Boston, Massachusetts is a pretty colonial town named after Boston, Lancashire in United Kingdom. The city’s charming New England architecture – especially red-bricked walls and history – creates a memorable experience while strolling around the city.
I started off at the historic Boston Stone, and went to Boston Public Market for breakfast, and strolled around the various vendors selling local produce and gourmet treats. A must-see here is the Old State House – the original seat of colonial capital.
Nearby, is the historic Quincy Market. There is a plethora of quirky treats and shops here and two things caught my eye. The first one were the lobster shops. I had the hot sandwich which was garlic-buttered fresh-made buns with large chunks of steaming lobster inside. The second was the the Cheers bar, which was the location of Cheers, the iconic TV series.
There was also a powerful Holocaust Memorial with glass squares with the names of victims etched on it, as well as pseudo-embers burning underneath the feet on the ground to emulate the murder method. This was unfortunately vandalized in a white-supremacist rally.
The tiny cobbled streets in the area is reminiscent of Irish countryside towns. Then, to catch a magnificent sunset, I head over to the Boston Harbor. This place has a beautiful garden, pretty houses by the boardwalks and swanky Yatches and Motor-boats returning to land from the horizon.
I had a hot pot of Boston Oysters in one of the scatterations of Irish Pubs, Taverns and Restaurants, from 1600s and 1700s. These exude the history of Irish immigration on East Coast, and some restaurants were places where the American Revolutionaries, Freethinkers and Founding Fathers hung out and discussed dangerous ideas (like rebellion against the British Crown) over beers and whiskey. (The British Empire had strict punishment – public hanging over any suspicion of treason against them).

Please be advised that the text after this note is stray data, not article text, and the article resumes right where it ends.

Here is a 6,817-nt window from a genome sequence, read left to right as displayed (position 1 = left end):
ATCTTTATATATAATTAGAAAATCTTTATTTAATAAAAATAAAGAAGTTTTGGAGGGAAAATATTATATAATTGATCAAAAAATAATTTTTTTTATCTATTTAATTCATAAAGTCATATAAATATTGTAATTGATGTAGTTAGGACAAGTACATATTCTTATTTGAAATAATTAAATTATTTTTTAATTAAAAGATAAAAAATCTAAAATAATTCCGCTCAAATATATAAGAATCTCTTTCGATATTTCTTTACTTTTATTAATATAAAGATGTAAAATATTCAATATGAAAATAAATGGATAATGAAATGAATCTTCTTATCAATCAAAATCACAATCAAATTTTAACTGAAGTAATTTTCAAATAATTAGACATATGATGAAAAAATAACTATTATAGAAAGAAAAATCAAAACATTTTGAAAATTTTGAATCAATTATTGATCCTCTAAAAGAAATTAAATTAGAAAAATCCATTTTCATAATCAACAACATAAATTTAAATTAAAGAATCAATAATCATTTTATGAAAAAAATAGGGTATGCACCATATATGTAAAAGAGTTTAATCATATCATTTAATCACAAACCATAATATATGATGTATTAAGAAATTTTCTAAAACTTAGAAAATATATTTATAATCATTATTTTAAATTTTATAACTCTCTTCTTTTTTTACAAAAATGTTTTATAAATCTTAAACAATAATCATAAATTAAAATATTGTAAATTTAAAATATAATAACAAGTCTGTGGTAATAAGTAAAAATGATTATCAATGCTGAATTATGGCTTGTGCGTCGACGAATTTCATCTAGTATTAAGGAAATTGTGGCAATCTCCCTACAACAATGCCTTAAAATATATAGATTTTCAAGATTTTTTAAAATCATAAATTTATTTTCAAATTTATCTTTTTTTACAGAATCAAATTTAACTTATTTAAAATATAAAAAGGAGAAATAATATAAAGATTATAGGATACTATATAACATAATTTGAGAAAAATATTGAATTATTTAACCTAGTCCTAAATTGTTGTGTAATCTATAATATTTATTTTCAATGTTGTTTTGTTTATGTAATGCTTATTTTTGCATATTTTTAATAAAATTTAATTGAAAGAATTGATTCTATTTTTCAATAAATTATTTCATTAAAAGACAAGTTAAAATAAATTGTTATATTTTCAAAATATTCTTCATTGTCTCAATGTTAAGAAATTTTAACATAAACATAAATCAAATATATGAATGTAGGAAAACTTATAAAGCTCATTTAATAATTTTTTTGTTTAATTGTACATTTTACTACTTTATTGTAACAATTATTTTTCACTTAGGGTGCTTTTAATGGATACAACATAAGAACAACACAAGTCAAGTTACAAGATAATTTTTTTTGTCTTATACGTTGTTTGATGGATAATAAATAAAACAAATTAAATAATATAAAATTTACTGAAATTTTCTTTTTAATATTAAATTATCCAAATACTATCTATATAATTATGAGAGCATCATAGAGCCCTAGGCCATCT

The Union Oyster House has some of the best seafood in the country, while the Bell in Hand Tavern proudly claims to be the first bar in America. In this area, there are many more historic sites, museums, aquariums, taverns, cathedrals and trendy bars and cafes.
The next day, I head over north to the college town of Cambridge, Massachusetts and explore the campuses of Harvard and MIT. Harvard had beautiful Colonial-Era red-brick buildings and beautiful gardens exuding history and Old School ambiance. The MIT campus was more modern and wedged between other town buildings. There are squares of cheap food and lively music and poetry renditions by students.
I was also able to witness a boating race on the Charles River, similar to the one Mark Zuckerburg and his friends did during their time at Harvard before they went on to create Facebook.